Proposition two appears to be sparking a record voter turnout both locally and statewide in the state constitutional amendment election. The secretary of state expects this to be the highest ever voter turnout for a such an election, and so far he's right. A record 13,000 have already cast early votes in Lubbock County, so NewsChannel 11 wanted to know what's really drawing people to the polls in record numbers.
For the Parents and Friends of Lesbians and Gays group, PFLAG, a rally held at Texas Tech on Tuesday was a race. They wanted voters to hear their message before heading to the polls.
"This amendment in the Texas Bill of Rights denies rights to Texans," said PFLAG President, Ricky Waite.
The group said defining marriage between one man and one woman directly lashes out toward homosexuals. "It doesn't change anything that's already outlawed with the definions of marriage act, but to have it in the constitution is basically saying gays and lesbians are second class citizens," says Watie.
However, no amount of protesting would sway Karen McMillian. "I just am a strong believer that that institution was made for a man and woman only and I felt very strongly about it, I want it to stay that way," said McMillian.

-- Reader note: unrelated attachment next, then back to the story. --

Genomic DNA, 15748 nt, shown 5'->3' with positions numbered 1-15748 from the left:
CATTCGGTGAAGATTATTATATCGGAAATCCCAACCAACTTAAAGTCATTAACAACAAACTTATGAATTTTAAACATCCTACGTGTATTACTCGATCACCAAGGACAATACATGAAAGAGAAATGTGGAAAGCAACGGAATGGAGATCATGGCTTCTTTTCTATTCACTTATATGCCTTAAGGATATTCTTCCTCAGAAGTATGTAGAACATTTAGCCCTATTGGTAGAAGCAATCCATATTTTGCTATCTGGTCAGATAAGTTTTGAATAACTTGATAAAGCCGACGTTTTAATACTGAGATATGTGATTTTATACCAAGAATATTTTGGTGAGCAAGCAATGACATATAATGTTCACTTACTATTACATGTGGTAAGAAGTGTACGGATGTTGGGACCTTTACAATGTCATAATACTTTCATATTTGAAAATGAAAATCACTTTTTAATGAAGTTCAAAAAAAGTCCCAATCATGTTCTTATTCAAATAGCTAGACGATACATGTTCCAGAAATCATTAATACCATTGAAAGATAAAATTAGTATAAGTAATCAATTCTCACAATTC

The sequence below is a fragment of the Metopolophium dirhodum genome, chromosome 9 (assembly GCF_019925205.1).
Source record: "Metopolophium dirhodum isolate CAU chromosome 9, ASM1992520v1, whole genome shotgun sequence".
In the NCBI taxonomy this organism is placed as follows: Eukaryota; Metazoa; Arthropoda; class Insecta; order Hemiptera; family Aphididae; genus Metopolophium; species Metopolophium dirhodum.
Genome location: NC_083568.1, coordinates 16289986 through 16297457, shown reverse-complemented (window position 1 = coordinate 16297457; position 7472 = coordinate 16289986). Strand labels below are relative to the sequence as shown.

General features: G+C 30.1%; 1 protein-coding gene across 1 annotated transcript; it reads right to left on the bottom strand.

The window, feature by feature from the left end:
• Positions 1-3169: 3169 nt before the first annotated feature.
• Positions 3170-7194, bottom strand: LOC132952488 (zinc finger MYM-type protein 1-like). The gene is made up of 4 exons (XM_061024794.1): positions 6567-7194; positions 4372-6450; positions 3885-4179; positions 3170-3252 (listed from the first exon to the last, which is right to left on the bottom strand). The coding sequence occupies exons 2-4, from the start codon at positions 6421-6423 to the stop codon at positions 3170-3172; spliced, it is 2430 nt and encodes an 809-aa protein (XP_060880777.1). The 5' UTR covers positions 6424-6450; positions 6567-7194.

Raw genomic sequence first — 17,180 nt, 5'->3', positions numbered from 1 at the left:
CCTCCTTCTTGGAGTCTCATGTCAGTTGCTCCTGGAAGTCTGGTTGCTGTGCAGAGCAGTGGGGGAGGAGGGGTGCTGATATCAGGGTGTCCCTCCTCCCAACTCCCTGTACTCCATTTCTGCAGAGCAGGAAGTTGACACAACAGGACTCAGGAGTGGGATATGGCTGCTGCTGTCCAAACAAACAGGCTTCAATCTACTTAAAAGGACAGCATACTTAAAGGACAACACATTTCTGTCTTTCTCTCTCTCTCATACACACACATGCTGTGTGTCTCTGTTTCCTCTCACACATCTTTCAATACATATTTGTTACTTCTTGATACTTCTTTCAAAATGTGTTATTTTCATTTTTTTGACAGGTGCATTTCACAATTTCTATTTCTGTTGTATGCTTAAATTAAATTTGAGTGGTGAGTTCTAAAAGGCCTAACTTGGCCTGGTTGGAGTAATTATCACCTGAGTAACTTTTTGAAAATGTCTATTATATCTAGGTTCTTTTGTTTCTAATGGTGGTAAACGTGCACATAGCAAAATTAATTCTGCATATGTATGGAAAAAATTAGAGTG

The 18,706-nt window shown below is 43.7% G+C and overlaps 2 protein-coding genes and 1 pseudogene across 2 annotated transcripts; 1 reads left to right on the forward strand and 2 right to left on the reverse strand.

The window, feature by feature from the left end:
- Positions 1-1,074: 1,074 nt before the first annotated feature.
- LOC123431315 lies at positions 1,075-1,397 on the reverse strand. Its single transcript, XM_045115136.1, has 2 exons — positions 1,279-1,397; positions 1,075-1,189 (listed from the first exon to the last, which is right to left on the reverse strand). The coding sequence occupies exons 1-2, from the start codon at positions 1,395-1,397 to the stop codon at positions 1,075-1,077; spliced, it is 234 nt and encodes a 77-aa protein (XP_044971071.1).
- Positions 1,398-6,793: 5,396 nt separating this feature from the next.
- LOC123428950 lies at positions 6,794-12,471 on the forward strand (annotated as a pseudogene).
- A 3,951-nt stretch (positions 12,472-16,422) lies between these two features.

The Lubbock County Elections Office has been bombarded with callers asking where to vote. Lubbock County Elections Administrator, Dorothy Kennedy said proposition two alone drove hundreds to the polls. "I think a lot of church groups have gotten together, pastors have really pushed their congregations because we've had several calls about, 'our church is coming and we want ot know where to go vote,'" said Kennedy.
Proposition two or not, Daniel Castro said he would exercise his right reguardless. "Just the ability to exercise my freedom to vote is what really brought me out here, and if something's going on in the world, I want to make sure I have a say so in terms of my position," he said.
Waite said even if you're for proposition two, he still wants you to vote.
"No matter what your opinion is get out and vote and express your freedom to decide how your government's going to treat you," said Waite.